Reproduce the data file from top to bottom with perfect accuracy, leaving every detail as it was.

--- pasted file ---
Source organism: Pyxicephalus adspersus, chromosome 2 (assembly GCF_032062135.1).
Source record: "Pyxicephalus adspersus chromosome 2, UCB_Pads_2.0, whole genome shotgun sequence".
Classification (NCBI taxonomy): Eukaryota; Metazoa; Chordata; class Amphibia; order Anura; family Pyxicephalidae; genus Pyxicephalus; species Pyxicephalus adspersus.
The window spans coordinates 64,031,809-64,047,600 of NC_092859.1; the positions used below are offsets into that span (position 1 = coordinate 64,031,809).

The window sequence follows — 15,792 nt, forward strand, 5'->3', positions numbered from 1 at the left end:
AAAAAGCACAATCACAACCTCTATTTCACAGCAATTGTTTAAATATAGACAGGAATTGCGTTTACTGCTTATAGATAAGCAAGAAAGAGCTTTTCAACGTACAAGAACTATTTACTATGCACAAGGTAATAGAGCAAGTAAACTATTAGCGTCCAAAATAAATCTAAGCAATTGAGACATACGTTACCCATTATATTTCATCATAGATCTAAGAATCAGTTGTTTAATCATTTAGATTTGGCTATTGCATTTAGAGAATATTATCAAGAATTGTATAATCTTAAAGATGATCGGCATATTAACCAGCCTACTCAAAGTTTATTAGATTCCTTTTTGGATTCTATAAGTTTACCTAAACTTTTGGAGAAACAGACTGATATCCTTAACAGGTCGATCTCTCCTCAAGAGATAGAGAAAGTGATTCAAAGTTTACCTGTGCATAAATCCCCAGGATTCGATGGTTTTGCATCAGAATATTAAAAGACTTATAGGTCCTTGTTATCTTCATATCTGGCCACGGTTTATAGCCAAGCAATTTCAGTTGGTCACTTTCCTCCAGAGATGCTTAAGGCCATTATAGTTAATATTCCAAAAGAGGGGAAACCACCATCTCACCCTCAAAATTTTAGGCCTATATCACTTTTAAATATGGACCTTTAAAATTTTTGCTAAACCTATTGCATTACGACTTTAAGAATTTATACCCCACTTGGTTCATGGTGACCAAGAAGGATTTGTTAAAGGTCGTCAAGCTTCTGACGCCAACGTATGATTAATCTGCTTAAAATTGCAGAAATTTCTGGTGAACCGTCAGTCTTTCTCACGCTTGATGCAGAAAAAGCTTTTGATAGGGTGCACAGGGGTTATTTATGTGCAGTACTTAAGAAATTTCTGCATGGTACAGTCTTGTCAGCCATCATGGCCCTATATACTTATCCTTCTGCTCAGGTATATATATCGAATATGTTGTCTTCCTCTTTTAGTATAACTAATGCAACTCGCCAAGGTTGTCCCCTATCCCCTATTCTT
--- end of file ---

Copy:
Source organism: Pyxicephalus adspersus, chromosome 2 (assembly GCF_032062135.1).
Source record: "Pyxicephalus adspersus chromosome 2, UCB_Pads_2.0, whole genome shotgun sequence".
Classification (NCBI taxonomy): Eukaryota; Metazoa; Chordata; class Amphibia; order Anura; family Pyxicephalidae; genus Pyxicephalus; species Pyxicephalus adspersus.
The window spans coordinates 64,031,809-64,047,600 of NC_092859.1; the positions used below are offsets into that span (position 1 = coordinate 64,031,809).

The window sequence follows — 15,792 nt, forward strand, 5'->3', positions numbered from 1 at the left end:
AAAAAGCACAATCACAACCTCTATTTCACAGCAATTGTTTAAATATAGACAGGAATTGCGTTTACTGCTTATAGATAAGCAAGAAAGAGCTTTTCAACGTACAAGAACTATTTACTATGCACAAGGTAATAGAGCAAGTAAACTATTAGCGTCCAAAATAAATCTAAGCAATTGAGACATACGTTACCCATTATATTTCATCATAGATCTAAGAATCAGTTGTTTAATCATTTAGATTTGGCTATTGCATTTAGAGAATATTATCAAGAATTGTATAATCTTAAAGATGATCGGCATATTAACCAGCCTACTCAAAGTTTATTAGATTCCTTTTTGGATTCTATAAGTTTACCTAAACTTTTGGAGAAACAGACTGATATCCTTAACAGGTCGATCTCTCCTCAAGAGATAGAGAAAGTGATTCAAAGTTTACCTGTGCATAAATCCCCAGGATTCGATGGTTTTGCATCAGAATATTAAAAGACTTATAGGTCCTTGTTATCTTCATATCTGGCCACGGTTTATAGCCAAGCAATTTCAGTTGGTCACTTTCCTCCAGAGATGCTTAAGGCCATTATAGTTAATATTCCAAAAGAGGGGAAACCACCATCTCACCCTCAAAATTTTAGGCCTATATCACTTTTAAATATGGACCTTTAAAATTTTTGCTAAACCTATTGCATTACGACTTTAAGAATTTATACCCCACTTGGTTCATGGTGACCAAGAAGGATTTGTTAAAGGTCGTCAAGCTTCTGACGCCAACGTATGATTAATCTGCTTAAAATTGCAGAAATTTCTGGTGAACCGTCAGTCTTTCTCACGCTTGATGCAGAAAAAGCTTTTGATAGGGTGCACAGGGGTTATTTATGTGCAGTACTTAAGAAATTTCTGCATGGTACAGTCTTGTCAGCCATCATGGCCCTATATACTTATCCTTCTGCTCAGGTATATATATCGAATATGTTGTCTTCCTCTTTTAGTATAACTAATGCAACTCGCCAAGGTTGTCCCCTATCCCCTATTCTT